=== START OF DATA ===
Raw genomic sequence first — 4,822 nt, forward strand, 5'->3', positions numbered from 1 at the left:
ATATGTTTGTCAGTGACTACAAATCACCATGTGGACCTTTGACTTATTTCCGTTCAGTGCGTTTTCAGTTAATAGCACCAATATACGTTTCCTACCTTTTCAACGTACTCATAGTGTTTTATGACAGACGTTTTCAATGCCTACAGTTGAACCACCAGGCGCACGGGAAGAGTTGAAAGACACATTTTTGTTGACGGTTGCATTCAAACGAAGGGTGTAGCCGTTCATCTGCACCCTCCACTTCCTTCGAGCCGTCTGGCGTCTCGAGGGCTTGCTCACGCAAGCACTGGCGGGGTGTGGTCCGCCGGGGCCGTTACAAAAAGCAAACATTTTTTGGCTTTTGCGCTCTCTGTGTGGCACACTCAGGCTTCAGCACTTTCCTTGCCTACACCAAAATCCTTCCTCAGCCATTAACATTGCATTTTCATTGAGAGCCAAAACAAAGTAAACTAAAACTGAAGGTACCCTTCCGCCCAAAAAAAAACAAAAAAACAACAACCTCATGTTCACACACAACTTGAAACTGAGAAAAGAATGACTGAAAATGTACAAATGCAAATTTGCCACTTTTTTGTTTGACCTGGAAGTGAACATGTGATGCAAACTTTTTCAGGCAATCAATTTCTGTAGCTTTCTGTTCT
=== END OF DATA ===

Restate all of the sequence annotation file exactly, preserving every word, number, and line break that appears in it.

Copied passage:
Raw genomic sequence first — 4,822 nt, forward strand, 5'->3', positions numbered from 1 at the left:
ATATGTTTGTCAGTGACTACAAATCACCATGTGGACCTTTGACTTATTTCCGTTCAGTGCGTTTTCAGTTAATAGCACCAATATACGTTTCCTACCTTTTCAACGTACTCATAGTGTTTTATGACAGACGTTTTCAATGCCTACAGTTGAACCACCAGGCGCACGGGAAGAGTTGAAAGACACATTTTTGTTGACGGTTGCATTCAAACGAAGGGTGTAGCCGTTCATCTGCACCCTCCACTTCCTTCGAGCCGTCTGGCGTCTCGAGGGCTTGCTCACGCAAGCACTGGCGGGGTGTGGTCCGCCGGGGCCGTTACAAAAAGCAAACATTTTTTGGCTTTTGCGCTCTCTGTGTGGCACACTCAGGCTTCAGCACTTTCCTTGCCTACACCAAAATCCTTCCTCAGCCATTAACATTGCATTTTCATTGAGAGCCAAAACAAAGTAAACTAAAACTGAAGGTACCCTTCCGCCCAAAAAAAAACAAAAAAACAACAACCTCATGTTCACACACAACTTGAAACTGAGAAAAGAATGACTGAAAATGTACAAATGCAAATTTGCCACTTTTTTGTTTGACCTGGAAGTGAACATGTGATGCAAACTTTTTCAGGCAATCAATTTCTGTAGCTTTCTGTTCT